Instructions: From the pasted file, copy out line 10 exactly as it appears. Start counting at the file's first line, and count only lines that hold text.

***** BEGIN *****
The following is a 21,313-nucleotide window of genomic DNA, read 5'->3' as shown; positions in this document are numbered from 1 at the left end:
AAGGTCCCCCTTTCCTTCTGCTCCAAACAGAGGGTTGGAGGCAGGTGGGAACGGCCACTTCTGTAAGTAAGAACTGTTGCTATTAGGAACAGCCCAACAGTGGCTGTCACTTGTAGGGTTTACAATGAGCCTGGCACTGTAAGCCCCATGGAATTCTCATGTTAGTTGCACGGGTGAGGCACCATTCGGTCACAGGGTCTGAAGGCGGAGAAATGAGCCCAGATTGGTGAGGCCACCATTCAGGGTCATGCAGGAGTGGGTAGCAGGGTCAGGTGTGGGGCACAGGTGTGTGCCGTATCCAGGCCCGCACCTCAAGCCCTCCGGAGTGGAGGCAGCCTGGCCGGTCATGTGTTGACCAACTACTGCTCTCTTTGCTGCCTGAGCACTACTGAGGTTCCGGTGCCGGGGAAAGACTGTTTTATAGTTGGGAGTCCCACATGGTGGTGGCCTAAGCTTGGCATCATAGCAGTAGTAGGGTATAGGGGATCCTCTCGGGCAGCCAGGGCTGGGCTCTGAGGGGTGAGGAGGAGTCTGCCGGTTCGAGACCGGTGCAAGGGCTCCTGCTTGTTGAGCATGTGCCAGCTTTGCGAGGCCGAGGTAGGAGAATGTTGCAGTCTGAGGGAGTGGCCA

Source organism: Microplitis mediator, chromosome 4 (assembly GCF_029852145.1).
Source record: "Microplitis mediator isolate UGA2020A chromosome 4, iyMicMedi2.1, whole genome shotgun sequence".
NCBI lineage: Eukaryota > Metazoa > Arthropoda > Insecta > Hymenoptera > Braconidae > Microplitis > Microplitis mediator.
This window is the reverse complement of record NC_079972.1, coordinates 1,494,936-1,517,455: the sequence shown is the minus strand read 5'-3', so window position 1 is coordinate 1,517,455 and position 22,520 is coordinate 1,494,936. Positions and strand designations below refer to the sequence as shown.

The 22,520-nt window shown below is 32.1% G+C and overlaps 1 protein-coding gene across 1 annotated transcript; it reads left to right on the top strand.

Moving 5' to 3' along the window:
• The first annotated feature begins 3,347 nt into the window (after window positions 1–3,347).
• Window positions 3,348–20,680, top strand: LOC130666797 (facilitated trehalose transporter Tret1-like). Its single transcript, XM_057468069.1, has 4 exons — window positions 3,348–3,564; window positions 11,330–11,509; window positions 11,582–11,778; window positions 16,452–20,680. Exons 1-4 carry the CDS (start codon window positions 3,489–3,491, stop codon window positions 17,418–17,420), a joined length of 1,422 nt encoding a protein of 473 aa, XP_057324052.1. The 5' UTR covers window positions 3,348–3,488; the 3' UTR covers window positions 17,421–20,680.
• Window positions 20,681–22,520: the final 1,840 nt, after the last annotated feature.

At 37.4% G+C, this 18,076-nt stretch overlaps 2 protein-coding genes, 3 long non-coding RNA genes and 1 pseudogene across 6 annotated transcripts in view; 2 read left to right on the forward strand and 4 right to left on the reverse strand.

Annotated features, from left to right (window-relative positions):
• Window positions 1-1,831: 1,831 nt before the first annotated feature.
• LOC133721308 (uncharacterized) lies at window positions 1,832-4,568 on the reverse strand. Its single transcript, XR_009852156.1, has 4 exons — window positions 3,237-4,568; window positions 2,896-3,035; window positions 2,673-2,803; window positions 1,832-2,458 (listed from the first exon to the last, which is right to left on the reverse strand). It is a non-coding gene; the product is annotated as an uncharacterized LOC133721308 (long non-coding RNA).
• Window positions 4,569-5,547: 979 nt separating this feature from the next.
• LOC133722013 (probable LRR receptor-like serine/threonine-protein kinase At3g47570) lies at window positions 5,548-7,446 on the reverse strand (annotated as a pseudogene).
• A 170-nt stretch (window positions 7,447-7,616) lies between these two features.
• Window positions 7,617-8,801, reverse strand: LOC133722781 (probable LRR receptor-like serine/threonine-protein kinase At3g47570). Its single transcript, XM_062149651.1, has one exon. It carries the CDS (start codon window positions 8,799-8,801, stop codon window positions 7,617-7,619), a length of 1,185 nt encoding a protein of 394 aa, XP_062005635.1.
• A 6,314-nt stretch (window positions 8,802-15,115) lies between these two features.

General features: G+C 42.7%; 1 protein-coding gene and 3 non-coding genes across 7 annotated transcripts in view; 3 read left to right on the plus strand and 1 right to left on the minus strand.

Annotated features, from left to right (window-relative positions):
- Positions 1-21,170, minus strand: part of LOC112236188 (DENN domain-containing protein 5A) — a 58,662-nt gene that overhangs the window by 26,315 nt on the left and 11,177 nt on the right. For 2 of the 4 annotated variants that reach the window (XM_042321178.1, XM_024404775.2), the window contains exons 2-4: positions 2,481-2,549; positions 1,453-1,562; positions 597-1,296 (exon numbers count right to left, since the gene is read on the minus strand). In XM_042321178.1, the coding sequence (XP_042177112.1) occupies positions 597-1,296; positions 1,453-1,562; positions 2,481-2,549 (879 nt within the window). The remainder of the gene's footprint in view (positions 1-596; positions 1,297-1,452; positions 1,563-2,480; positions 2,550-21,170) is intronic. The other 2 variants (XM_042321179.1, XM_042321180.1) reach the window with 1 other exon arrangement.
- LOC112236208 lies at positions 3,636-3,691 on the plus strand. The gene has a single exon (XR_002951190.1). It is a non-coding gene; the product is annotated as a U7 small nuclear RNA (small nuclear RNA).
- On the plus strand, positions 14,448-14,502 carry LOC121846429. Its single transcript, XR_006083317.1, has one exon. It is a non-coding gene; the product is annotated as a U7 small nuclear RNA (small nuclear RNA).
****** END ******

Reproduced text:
• Window positions 3,348–20,680, top strand: LOC130666797 (facilitated trehalose transporter Tret1-like). Its single transcript, XM_057468069.1, has 4 exons — window positions 3,348–3,564; window positions 11,330–11,509; window positions 11,582–11,778; window positions 16,452–20,680. Exons 1-4 carry the CDS (start codon window positions 3,489–3,491, stop codon window positions 17,418–17,420), a joined length of 1,422 nt encoding a protein of 473 aa, XP_057324052.1. The 5' UTR covers window positions 3,348–3,488; the 3' UTR covers window positions 17,421–20,680.